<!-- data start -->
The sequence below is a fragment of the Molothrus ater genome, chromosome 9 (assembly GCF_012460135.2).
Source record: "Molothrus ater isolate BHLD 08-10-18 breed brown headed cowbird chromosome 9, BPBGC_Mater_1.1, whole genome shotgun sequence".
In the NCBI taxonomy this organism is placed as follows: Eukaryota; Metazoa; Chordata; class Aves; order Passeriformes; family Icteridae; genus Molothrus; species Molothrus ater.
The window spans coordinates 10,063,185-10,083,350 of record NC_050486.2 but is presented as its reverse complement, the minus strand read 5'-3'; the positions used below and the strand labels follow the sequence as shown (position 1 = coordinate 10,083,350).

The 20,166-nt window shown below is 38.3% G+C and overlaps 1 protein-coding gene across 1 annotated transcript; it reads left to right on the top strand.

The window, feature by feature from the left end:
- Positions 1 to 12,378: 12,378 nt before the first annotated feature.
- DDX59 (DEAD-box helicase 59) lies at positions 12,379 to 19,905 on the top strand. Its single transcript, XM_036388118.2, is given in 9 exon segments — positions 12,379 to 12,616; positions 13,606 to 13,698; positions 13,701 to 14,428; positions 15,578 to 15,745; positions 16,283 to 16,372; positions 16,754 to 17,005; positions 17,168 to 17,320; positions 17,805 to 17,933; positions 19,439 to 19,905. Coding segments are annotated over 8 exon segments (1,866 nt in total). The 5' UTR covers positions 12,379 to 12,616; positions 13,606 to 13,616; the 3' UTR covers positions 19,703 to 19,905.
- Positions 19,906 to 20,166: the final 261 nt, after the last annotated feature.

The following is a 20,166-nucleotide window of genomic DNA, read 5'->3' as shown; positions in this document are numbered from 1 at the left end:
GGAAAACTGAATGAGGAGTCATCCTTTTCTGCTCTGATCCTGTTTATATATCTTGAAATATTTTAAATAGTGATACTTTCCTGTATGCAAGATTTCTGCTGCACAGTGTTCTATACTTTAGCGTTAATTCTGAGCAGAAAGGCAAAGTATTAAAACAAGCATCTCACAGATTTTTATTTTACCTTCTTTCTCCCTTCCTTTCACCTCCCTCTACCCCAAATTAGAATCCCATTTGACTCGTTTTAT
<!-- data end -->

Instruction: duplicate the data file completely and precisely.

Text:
The sequence below is a fragment of the Molothrus ater genome, chromosome 9 (assembly GCF_012460135.2).
Source record: "Molothrus ater isolate BHLD 08-10-18 breed brown headed cowbird chromosome 9, BPBGC_Mater_1.1, whole genome shotgun sequence".
In the NCBI taxonomy this organism is placed as follows: Eukaryota; Metazoa; Chordata; class Aves; order Passeriformes; family Icteridae; genus Molothrus; species Molothrus ater.
The window spans coordinates 10,063,185-10,083,350 of record NC_050486.2 but is presented as its reverse complement, the minus strand read 5'-3'; the positions used below and the strand labels follow the sequence as shown (position 1 = coordinate 10,083,350).

The 20,166-nt window shown below is 38.3% G+C and overlaps 1 protein-coding gene across 1 annotated transcript; it reads left to right on the top strand.

The window, feature by feature from the left end:
- Positions 1 to 12,378: 12,378 nt before the first annotated feature.
- DDX59 (DEAD-box helicase 59) lies at positions 12,379 to 19,905 on the top strand. Its single transcript, XM_036388118.2, is given in 9 exon segments — positions 12,379 to 12,616; positions 13,606 to 13,698; positions 13,701 to 14,428; positions 15,578 to 15,745; positions 16,283 to 16,372; positions 16,754 to 17,005; positions 17,168 to 17,320; positions 17,805 to 17,933; positions 19,439 to 19,905. Coding segments are annotated over 8 exon segments (1,866 nt in total). The 5' UTR covers positions 12,379 to 12,616; positions 13,606 to 13,616; the 3' UTR covers positions 19,703 to 19,905.
- Positions 19,906 to 20,166: the final 261 nt, after the last annotated feature.

The following is a 20,166-nucleotide window of genomic DNA, read 5'->3' as shown; positions in this document are numbered from 1 at the left end:
GGAAAACTGAATGAGGAGTCATCCTTTTCTGCTCTGATCCTGTTTATATATCTTGAAATATTTTAAATAGTGATACTTTCCTGTATGCAAGATTTCTGCTGCACAGTGTTCTATACTTTAGCGTTAATTCTGAGCAGAAAGGCAAAGTATTAAAACAAGCATCTCACAGATTTTTATTTTACCTTCTTTCTCCCTTCCTTTCACCTCCCTCTACCCCAAATTAGAATCCCATTTGACTCGTTTTAT